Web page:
On its face, this book is oddly constructed. We are warned about Hannah's death in the prologue, but about 85% of the book passes before it happens. Then the "twist"--the entire history of the Night Watchmen--is crammed into the last few chapters, but goes nowhere. Imagine if Dan Brown had written the Da Vinci Code like this--Sauniere wouldn't die until page 400, and the breaking of the code would happen in two chapters, but then the characters wouldn't go anywhere.

It doesn't make sense. If, however, you read the book as if the narrator is entirely unreliable, then you have a book like Scott Turow's Presumed Innocent--a book that is much more narratively satisfying if you assume the narrator is the murderer. Once you make that leap, the book looks entirely different. Likewise, assuming that Blue doesn't understand what is really going on because she is too bookish, and not sufficiently socialized to read human relations--then the book turns into a completely different read.

Perhaps a more recent analogy is with The Curious Incident Of The Dog In The Night Time, where the narrator is autistic, and has absolutely no ability to read human emotion or dynamics, and so he fails to understand what is going on around him until it is spelled out for him. Blue doesn't get the final explanation--that is left for us to do ourselves.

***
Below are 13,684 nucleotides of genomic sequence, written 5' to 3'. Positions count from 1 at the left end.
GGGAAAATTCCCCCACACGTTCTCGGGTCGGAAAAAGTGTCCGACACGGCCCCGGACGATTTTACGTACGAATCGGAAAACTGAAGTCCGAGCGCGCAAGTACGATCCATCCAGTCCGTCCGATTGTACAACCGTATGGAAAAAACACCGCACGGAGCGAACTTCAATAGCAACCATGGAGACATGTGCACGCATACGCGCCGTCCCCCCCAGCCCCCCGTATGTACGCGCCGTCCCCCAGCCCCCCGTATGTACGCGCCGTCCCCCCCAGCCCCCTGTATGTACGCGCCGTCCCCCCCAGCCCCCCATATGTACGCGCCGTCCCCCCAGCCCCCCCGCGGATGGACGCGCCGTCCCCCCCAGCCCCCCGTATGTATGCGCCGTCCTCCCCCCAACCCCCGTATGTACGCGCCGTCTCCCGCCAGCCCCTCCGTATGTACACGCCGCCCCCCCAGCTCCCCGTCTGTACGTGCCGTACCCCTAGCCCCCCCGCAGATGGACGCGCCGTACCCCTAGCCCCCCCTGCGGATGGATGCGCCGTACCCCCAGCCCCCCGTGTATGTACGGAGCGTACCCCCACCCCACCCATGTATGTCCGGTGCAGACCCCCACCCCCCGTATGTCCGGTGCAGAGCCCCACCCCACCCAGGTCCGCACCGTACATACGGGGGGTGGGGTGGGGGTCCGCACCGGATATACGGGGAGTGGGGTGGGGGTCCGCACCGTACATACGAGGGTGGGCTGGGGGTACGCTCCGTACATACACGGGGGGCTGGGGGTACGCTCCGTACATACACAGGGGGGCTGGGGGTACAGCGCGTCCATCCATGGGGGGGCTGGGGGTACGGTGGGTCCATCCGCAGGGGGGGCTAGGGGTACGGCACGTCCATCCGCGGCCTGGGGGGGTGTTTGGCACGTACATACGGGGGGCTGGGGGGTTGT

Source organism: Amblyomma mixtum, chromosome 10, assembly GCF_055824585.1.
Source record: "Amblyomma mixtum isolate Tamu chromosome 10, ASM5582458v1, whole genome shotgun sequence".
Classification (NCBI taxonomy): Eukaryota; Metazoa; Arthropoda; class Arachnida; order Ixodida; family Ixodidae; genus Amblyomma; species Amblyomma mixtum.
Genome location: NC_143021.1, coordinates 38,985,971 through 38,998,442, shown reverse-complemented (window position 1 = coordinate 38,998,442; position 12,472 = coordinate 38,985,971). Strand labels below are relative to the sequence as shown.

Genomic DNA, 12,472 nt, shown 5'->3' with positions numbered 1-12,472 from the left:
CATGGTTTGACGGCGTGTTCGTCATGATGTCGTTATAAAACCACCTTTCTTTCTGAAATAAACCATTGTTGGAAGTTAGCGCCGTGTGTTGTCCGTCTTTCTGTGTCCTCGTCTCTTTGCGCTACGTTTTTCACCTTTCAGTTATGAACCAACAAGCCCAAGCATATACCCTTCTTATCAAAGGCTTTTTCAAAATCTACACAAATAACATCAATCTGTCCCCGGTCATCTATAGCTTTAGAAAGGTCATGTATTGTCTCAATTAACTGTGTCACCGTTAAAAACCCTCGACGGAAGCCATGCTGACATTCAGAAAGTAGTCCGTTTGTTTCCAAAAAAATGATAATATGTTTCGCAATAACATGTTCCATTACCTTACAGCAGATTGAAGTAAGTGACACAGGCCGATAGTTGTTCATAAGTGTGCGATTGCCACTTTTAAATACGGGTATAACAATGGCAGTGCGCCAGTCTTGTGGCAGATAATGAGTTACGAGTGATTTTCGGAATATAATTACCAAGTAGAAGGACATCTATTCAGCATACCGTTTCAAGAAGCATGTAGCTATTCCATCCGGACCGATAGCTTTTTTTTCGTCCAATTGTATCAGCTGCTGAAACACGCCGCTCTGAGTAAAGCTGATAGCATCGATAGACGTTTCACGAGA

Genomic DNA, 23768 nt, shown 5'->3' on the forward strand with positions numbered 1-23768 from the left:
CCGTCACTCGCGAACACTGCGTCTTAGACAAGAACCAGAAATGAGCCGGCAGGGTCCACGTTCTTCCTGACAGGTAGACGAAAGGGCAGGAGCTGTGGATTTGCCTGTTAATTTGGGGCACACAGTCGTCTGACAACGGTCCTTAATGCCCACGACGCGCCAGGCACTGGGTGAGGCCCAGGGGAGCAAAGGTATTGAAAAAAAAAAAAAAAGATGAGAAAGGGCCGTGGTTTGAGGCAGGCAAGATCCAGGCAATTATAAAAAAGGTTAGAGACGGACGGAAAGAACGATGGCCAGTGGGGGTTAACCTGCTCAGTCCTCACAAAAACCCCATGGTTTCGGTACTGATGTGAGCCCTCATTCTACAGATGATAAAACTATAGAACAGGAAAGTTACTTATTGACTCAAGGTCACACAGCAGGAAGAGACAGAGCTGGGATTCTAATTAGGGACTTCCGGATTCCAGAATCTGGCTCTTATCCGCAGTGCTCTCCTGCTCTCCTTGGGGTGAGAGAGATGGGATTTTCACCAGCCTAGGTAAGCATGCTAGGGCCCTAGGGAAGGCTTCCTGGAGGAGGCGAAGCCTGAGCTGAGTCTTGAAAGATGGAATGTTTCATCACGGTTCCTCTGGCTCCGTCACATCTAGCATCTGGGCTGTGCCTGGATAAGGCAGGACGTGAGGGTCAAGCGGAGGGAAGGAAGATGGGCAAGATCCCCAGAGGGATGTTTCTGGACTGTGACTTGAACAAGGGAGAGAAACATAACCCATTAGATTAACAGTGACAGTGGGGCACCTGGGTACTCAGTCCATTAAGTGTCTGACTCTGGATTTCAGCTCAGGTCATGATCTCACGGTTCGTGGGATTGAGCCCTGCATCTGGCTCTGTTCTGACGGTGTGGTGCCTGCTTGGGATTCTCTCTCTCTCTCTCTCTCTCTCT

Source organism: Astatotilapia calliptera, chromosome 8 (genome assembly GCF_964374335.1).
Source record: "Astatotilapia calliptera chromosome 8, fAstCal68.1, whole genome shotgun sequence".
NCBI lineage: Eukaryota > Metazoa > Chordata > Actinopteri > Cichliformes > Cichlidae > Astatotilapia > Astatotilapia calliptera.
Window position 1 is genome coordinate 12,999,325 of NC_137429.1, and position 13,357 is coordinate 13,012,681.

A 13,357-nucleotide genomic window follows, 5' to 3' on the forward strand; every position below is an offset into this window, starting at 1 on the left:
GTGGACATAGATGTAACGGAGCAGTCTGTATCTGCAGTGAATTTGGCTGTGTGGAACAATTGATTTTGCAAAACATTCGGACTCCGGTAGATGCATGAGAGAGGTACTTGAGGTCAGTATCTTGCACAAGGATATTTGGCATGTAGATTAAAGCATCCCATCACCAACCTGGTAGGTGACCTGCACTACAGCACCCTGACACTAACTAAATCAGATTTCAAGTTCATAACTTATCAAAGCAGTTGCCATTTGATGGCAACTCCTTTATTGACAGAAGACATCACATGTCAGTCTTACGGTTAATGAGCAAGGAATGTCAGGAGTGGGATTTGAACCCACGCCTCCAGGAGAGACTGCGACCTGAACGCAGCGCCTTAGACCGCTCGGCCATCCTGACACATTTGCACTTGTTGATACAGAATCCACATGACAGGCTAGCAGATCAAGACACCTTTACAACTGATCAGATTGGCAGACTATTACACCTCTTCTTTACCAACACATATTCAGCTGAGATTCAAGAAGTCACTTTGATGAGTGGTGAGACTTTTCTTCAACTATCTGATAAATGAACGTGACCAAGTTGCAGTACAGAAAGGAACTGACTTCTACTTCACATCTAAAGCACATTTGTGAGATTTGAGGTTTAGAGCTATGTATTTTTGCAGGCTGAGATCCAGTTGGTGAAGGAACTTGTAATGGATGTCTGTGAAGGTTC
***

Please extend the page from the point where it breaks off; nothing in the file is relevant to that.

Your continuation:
It's a well written book--a vivid and energetic book, abounding with wordplay and metaphor. the most commonly used phrase in the book is probably "as if"--signalling an always interesting metaphor. Pessl's use of creative verbs is engaging: a skirt is "jitterbugging" around someone's ankles, or something is "caterpillaring" across the ground. It reads like a precocious and academic college freshman would write, and is a good companion.

I did not read this book, but had it read to me--and in the spirit of full disclosure, I found Blue's father to be pompous and nearly unbearable, and that may have been an over-reaction based on the reader's characterization. On the other hand, maybe that's just exactly how he was.